The elements needed to grow a business

early stages, grow, start-up

Personalised Favours is an online business that has been designing and producing unique personalised products for more than 10 years, selling to more than 100,000 customers each year. It started as an online eBay store operating on NSW’s Central Coast, to now a leading $10 million Australian gift business.

The business almost doubled its annual turnover in FY21 compared to FY20, when the impact of COVID-19 on the wedding industry-inspired Personalised Favours to diversify into gifting for major events such as Christmas, Father’s Day, and birthdays.

Growing my business has had its challenges, but there are some key elements that have helped it grow.

  1. Support: Personalised Favours wouldn’t be where it is today without the support of my family – who are also part of the business! I left a full-time job to start-up on my own and my husband was incredibly supportive, so much so, he’s now our National Sales Manager. Our CEO, Matthew Mosse-Robinson – who happens to be my brother-in-law – did the same thing, leaving behind a career in finance in 2013 to help support me and my small business. Having the support to do what you want to do from those closest to you is everything.
  2. Quick-thinking: We pride ourselves on being quick to adapt to market changes and being proactive rather than reactive. When the nation got hit by COVID-19 and we faced extensive lockdowns, we lost 60 per cent of our wedding sales overnight. We had to pivot quickly and focus on gifting for other occasions, like birthdays, Mother’s Day, Father’s Day, and Christmas. This turned out to be the best thing we could have done, and these categories now far outweigh wedding sales. We also anticipated that some of the first freedoms post-lockdown would be outdoor gatherings, so we launched a premium picnic range, and arranged for containers of stock to be delivered well before peak-seasons.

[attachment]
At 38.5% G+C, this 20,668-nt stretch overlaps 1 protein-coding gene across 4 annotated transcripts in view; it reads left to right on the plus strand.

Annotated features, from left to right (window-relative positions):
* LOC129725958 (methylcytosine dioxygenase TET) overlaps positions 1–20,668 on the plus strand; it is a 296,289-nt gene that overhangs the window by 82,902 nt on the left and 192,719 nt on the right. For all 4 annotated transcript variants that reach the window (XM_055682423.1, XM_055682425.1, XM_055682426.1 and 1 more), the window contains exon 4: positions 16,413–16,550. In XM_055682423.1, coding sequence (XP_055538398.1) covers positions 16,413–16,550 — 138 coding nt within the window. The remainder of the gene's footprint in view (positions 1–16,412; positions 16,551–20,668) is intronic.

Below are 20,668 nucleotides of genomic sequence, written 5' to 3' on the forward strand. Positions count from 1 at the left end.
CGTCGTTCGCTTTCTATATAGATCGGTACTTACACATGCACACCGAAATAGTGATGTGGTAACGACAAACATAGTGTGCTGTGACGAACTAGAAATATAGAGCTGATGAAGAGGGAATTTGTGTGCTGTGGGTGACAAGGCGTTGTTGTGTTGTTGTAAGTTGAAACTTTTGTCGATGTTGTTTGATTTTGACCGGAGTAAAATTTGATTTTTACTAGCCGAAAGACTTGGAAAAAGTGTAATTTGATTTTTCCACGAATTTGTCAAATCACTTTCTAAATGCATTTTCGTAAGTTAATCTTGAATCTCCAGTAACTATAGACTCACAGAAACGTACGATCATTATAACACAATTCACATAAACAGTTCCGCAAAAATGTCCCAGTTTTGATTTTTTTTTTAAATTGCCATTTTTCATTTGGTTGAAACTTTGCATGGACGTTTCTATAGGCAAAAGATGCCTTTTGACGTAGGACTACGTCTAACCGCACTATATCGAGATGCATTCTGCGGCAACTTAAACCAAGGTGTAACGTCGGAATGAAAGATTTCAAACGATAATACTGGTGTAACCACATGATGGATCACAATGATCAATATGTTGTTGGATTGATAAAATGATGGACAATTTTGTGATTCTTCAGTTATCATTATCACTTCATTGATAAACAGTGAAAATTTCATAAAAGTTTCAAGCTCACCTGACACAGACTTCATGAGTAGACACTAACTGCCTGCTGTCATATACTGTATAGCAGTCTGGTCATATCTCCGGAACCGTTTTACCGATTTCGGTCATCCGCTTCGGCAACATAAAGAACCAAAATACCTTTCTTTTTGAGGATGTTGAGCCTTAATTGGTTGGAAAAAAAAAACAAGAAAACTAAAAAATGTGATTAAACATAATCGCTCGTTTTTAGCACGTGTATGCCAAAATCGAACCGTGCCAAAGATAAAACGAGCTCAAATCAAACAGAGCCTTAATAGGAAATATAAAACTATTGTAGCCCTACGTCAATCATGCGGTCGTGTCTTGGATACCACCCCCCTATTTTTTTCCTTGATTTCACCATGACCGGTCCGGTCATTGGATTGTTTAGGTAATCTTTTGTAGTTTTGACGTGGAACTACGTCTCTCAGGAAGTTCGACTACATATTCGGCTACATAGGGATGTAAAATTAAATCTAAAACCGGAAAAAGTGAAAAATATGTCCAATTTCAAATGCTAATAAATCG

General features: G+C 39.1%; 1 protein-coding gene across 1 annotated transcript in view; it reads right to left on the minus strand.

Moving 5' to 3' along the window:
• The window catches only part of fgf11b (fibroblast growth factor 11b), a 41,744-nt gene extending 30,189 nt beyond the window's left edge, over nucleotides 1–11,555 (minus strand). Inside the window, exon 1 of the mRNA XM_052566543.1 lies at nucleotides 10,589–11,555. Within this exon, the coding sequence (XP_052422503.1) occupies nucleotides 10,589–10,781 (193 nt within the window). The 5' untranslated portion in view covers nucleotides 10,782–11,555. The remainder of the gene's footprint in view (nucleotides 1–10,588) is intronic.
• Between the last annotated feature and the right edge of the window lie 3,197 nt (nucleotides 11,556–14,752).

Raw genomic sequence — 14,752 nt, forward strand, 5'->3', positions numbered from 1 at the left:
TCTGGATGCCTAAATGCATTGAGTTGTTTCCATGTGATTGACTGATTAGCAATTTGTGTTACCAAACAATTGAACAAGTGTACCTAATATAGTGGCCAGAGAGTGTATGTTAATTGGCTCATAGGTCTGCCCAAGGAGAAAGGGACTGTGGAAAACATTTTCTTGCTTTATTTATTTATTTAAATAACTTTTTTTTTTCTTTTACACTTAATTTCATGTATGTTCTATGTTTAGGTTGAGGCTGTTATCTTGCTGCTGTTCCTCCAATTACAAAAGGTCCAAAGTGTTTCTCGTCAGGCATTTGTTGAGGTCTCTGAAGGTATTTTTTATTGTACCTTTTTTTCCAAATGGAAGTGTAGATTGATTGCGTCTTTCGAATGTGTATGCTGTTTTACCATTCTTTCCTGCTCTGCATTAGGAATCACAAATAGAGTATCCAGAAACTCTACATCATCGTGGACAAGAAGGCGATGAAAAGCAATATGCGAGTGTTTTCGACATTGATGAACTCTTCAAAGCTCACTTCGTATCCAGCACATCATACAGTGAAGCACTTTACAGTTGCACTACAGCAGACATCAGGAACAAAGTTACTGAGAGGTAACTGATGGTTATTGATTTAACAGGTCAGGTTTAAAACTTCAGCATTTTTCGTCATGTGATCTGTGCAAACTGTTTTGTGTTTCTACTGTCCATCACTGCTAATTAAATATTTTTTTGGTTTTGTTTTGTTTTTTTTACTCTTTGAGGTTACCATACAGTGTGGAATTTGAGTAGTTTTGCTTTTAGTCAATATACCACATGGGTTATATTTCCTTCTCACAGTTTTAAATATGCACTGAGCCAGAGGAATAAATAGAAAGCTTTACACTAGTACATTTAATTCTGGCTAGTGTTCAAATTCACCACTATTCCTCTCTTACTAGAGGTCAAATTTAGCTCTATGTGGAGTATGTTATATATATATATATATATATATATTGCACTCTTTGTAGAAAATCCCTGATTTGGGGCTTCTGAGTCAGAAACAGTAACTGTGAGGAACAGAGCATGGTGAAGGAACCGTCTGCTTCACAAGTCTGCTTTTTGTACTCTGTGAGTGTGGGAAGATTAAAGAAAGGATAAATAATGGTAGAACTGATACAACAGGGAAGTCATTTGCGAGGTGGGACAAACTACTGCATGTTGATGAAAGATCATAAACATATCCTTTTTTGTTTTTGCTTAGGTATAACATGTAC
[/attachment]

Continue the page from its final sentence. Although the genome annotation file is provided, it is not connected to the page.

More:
3. Networking: We are constantly networking. Over the past 10 years we have exhibited at wedding expos all around Australia (approximately 20 per year) and networked with hundreds of wedding planners and like-minded businesses. We’ve networked within our industry to keep our finger on the pulse when it comes to the latest wedding trends and styling to help us develop ranges that we know engaged couples will love. We also make it a priority to visit at least four conferences per year, including Business Chicks, Retail Global and Online Retailer. You never know who you will meet and what information you’ll come across. I am also never afraid to ask for a business card or connect with someone through social media. I have asked favours from many school friends who have gone onto become lawyers, accountants, marketing and IT specialists – leaning into their skills and specialities to help me grow the business. My biggest tip is to make the most of your networks. 
  4. Failure: No business succeeds without failing first. One of our biggest failures so far would have to be trying to set-up shop in the United States. We opened a small office in Delaware, which was over before it even started! We hired one employee to run the office and two weeks into the job, she quit. We couldn’t find a replacement and ended up shutting the office down, despite investing so much into it. We learnt a great lesson though – we don’t need to physically operate in other markets, overseas customers genuinely love Australian businesses. Today 5 per cent of our sales are from the US and 10-15 per cent are from New Zealand.
  5. Persistence: Above all, our growth is testament to our dedication to the business and working tirelessly to help it succeed. We take risks, and if we fall down, we get back up and keep persevering.